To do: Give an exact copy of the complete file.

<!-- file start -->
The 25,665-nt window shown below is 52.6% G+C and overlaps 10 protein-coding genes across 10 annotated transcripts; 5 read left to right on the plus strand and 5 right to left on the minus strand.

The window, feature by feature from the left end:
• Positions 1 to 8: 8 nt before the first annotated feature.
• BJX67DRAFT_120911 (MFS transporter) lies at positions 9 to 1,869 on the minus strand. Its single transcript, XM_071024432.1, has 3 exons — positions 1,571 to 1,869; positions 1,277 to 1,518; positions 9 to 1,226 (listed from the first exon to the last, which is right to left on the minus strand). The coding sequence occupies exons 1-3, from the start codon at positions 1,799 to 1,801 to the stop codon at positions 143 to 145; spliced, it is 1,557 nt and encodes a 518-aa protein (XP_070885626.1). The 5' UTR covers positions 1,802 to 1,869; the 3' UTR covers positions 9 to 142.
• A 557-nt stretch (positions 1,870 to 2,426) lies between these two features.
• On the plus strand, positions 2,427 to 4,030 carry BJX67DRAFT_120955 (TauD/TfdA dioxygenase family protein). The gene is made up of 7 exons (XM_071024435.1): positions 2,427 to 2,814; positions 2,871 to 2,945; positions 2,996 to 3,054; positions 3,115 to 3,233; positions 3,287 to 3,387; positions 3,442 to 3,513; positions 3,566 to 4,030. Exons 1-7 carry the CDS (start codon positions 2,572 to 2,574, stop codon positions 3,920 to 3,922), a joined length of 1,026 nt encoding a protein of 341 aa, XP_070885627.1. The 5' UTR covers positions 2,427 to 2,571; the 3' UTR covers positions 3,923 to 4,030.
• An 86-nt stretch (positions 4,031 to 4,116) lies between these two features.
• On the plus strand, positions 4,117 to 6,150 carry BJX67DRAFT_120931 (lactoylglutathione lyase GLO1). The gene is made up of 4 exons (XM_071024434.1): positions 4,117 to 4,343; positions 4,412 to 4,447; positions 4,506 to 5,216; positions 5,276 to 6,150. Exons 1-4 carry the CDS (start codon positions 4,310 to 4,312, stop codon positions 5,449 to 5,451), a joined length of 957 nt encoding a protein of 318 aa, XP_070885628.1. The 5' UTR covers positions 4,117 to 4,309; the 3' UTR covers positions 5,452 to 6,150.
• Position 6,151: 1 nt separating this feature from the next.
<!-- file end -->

The 25,665-nt window shown below is 52.6% G+C and overlaps 10 protein-coding genes across 10 annotated transcripts; 5 read left to right on the plus strand and 5 right to left on the minus strand.

The window, feature by feature from the left end:
• Positions 1 to 8: 8 nt before the first annotated feature.
• BJX67DRAFT_120911 (MFS transporter) lies at positions 9 to 1,869 on the minus strand. Its single transcript, XM_071024432.1, has 3 exons — positions 1,571 to 1,869; positions 1,277 to 1,518; positions 9 to 1,226 (listed from the first exon to the last, which is right to left on the minus strand). The coding sequence occupies exons 1-3, from the start codon at positions 1,799 to 1,801 to the stop codon at positions 143 to 145; spliced, it is 1,557 nt and encodes a 518-aa protein (XP_070885626.1). The 5' UTR covers positions 1,802 to 1,869; the 3' UTR covers positions 9 to 142.
• A 557-nt stretch (positions 1,870 to 2,426) lies between these two features.
• On the plus strand, positions 2,427 to 4,030 carry BJX67DRAFT_120955 (TauD/TfdA dioxygenase family protein). The gene is made up of 7 exons (XM_071024435.1): positions 2,427 to 2,814; positions 2,871 to 2,945; positions 2,996 to 3,054; positions 3,115 to 3,233; positions 3,287 to 3,387; positions 3,442 to 3,513; positions 3,566 to 4,030. Exons 1-7 carry the CDS (start codon positions 2,572 to 2,574, stop codon positions 3,920 to 3,922), a joined length of 1,026 nt encoding a protein of 341 aa, XP_070885627.1. The 5' UTR covers positions 2,427 to 2,571; the 3' UTR covers positions 3,923 to 4,030.
• An 86-nt stretch (positions 4,031 to 4,116) lies between these two features.
• On the plus strand, positions 4,117 to 6,150 carry BJX67DRAFT_120931 (lactoylglutathione lyase GLO1). The gene is made up of 4 exons (XM_071024434.1): positions 4,117 to 4,343; positions 4,412 to 4,447; positions 4,506 to 5,216; positions 5,276 to 6,150. Exons 1-4 carry the CDS (start codon positions 4,310 to 4,312, stop codon positions 5,449 to 5,451), a joined length of 957 nt encoding a protein of 318 aa, XP_070885628.1. The 5' UTR covers positions 4,117 to 4,309; the 3' UTR covers positions 5,452 to 6,150.
• Position 6,151: 1 nt separating this feature from the next.